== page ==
The Healthcare industry is such a dynamic and ever changing system, there is constant drive for improving quality to benefit our patients. The time has come for everyone in the NHS to take this very seriously.
As from 2010, all healthcare organisations are required to publish a yearly quality report to the public about the quality of services. Part of this include clinical audit and quality improvement activities within trust. External monitoring groups include Care Quality Commission (CQC), NICE, NCEPOD and NHS Litigation Authority, NCAPOP
The General Medical Council’s document, Good Medical Practice, makes clear doctors’ obligations to participate in clinical audit.
Clinical audit plays an important part in the drive to improve quality of patient care and thus forms a cornerstone of clinical governance. On the surface this has been dealt with through the compulsory involvement of junior doctors in clinical audit, as one of the pillars of clinical governance.
Having taken part in audits in several different departments and hospitals in the last few years, I started to question the value of clincialaudits, and whether I was making any real contribution to patient care, or it is instead a data collection and tick-box exercise. I then realised that many doctors around the country share the same frustrations. http://www.bjmp.org/content/uk-junior-doctors-experience-clinical-audit-foundation-programme
2 years ago, after presenting my audit work at a Quality improvement conference hosted by The Network, and sharing experiences with people passionate about QI, my views on clinical audits changed…
I realised that clinical audits are a part of the wider goal of quality improvement. Instead of conducting audits to mealy collect data to measure against a standard. True quality improvement is about investigating real problems, identify solutions, and working in a team to raise standards.
I begin to see so many things happening everyday at work that can be improved… As much as we would like to improve quality, it all just seems like a blurry dream. The amount of support varies greatly between departments.
Severalmonths ago, I had an interesting twitter conversation with a gastroenterologist about QI projects. I asked her how support there are to help juniors make changes in clinical practice, and I was really inspired about her comment here… and thought, why can’t all departments have a supportive and encouraging environment like this? A QI corner for each department.
As all these doctors are required to do clinical audits, it is logical to engage junior doctors directly to support the trust’s and clinical services’ clinical audit programmes. – HQIP Guide to involving junior doctors in clinical audit.Junior doctors’ clinical audits can contribute directly to meeting the external requirements and expectations of an NHS trust. (CQC, NHSLA)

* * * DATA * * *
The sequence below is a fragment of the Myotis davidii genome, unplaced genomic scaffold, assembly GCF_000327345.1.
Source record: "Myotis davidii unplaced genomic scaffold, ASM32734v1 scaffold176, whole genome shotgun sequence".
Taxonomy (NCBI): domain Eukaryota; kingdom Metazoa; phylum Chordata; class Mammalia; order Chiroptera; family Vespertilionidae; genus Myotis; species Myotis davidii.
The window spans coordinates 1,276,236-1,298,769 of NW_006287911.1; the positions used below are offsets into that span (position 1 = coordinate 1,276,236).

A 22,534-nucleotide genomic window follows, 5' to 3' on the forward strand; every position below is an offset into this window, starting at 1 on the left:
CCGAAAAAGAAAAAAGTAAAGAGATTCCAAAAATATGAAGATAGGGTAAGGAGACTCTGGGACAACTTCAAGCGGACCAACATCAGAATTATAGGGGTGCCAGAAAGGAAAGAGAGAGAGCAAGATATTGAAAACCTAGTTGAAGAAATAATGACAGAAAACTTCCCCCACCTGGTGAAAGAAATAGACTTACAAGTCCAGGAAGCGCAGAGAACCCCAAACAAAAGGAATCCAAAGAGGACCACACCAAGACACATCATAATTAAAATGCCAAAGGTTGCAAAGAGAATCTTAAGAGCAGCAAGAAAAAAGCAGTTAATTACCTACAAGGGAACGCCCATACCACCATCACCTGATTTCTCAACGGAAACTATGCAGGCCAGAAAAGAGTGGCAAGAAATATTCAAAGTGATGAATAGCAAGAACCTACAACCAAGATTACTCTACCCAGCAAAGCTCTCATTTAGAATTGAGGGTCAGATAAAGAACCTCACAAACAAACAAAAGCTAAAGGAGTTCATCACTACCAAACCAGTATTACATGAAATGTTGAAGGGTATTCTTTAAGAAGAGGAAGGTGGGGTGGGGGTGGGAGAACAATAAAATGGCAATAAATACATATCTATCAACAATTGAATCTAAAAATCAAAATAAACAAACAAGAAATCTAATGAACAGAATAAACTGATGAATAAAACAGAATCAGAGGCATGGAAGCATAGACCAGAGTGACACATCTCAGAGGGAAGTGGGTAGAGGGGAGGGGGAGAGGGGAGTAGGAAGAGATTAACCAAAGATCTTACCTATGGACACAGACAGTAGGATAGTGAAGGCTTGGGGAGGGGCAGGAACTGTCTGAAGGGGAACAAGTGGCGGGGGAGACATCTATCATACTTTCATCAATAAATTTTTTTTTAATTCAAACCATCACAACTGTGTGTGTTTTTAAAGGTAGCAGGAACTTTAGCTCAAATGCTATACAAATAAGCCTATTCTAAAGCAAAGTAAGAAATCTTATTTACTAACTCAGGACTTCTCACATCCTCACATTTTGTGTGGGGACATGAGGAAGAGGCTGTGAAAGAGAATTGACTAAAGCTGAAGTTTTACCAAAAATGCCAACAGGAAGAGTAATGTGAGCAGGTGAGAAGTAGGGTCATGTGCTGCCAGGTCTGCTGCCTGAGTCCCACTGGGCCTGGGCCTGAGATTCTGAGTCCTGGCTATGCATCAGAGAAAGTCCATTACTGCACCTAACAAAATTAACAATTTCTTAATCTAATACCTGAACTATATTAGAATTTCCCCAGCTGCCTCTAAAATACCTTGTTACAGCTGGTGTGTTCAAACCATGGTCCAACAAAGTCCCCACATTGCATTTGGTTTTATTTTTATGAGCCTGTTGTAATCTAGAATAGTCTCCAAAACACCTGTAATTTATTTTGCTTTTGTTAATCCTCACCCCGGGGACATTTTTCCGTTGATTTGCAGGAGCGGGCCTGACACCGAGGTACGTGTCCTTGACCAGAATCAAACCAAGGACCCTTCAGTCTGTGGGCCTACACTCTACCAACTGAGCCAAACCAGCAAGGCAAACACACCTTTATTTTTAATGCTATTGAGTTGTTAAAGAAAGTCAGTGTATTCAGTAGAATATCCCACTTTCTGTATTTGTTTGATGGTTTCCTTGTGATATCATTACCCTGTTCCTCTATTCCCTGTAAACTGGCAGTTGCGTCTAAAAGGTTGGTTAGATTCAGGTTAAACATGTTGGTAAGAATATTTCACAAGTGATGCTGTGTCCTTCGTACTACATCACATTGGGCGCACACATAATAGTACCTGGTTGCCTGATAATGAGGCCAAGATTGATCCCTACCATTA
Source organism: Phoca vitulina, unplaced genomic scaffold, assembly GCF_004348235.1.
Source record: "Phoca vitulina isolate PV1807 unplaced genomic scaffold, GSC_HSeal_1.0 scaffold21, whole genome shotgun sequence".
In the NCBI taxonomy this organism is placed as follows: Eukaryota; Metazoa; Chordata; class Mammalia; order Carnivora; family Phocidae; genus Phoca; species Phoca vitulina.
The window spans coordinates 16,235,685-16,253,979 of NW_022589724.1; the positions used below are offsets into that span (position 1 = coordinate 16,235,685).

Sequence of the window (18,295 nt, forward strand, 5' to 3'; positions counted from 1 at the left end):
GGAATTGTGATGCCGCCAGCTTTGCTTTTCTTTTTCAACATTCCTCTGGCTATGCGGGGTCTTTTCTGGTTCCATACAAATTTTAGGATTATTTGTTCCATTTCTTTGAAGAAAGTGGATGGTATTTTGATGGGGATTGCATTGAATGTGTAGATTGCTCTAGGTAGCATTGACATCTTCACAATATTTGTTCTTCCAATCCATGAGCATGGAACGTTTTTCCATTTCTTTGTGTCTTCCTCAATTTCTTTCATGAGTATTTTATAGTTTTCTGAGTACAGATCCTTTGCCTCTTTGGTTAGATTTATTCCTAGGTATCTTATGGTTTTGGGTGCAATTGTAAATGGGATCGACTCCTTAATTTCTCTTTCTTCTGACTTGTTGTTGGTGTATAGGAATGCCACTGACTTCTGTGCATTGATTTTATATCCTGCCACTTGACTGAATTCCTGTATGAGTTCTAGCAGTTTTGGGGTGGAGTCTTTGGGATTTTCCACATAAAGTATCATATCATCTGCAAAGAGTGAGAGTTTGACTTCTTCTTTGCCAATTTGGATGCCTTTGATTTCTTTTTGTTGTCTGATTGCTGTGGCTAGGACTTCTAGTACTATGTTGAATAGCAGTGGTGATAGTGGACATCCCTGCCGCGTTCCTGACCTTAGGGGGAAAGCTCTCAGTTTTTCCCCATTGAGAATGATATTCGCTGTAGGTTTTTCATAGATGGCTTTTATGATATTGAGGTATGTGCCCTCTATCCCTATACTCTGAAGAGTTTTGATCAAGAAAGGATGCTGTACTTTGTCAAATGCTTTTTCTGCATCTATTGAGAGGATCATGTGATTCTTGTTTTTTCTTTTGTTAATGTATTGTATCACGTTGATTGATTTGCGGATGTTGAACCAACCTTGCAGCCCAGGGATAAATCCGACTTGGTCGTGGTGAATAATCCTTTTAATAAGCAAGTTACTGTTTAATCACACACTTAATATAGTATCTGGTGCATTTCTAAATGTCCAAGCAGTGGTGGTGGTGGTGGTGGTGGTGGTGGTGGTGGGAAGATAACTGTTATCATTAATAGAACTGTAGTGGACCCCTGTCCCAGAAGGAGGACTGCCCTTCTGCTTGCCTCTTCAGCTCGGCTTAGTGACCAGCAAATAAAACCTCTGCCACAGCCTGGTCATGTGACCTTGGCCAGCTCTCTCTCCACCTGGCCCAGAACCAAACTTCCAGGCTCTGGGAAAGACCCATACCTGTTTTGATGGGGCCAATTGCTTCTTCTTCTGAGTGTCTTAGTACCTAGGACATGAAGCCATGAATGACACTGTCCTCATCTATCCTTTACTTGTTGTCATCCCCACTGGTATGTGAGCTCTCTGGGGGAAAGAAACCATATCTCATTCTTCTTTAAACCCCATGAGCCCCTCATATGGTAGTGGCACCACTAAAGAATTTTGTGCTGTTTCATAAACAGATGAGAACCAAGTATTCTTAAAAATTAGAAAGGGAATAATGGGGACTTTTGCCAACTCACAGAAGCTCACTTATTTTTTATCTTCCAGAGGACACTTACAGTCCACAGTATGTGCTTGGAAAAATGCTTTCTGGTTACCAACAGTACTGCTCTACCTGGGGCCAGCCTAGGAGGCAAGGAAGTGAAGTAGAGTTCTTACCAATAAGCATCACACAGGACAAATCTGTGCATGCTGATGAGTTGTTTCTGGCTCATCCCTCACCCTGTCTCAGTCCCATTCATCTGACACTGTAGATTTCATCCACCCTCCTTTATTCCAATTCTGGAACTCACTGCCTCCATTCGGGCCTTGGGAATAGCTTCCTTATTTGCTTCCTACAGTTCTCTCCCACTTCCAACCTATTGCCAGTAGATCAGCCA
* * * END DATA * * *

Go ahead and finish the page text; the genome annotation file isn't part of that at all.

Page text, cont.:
Collating the data from several “Audits of clinical audits”, the rate of completion of audit cycles are shockingly low. The question is, what happened to the 83%. What have we gained or learnt from them?
With such a low rate of project completion, it is not surprising that only a small amount of projects led to any change.
So what is going on?
There are 3 key elements to which barriers to undertaking valuable projects.
The question is: Is there good resources for doctors to come up with project ideas? Sometimes, the idea has already been done, and simply forgotten or discontinued because it didn’t work. Sometimes great project ideas are done in other hospitals which are reproducableWe just don’t have a easily accessible way to find out what has been done locally.
Important matters in clinical practice are more likely to lead to change in practice. When a doctor rotates into the new clinical environment, it takes a significant amount of time working in that environment before they can identify areas to improve. It is not easy to find the priorities of a department and formulate a project that is important enough to drive positive change.
Whenintiating a project. It is important to ask if similar projects has been done in the past to prevent “reinventing the wheel”. But without a simple way to find out whats been done in the past, we cannot grow and improve from prior knowledge.
Our telephone survey of 10 hospital audit department showed that all departments are required to take part in audits / QI.
Whilst BSUH have developed a clinical audit database, we believe this is underutilized because it is not accessible on the internet, it lacks follow up and feedback.
We need cohorts to pick up from previous projects, but this does not always happen. It needs to be driven by the leader of the project, and there needs to be more robust way to monitor of audit activities within each department so that projects can be recorded and handed over for later cohorts.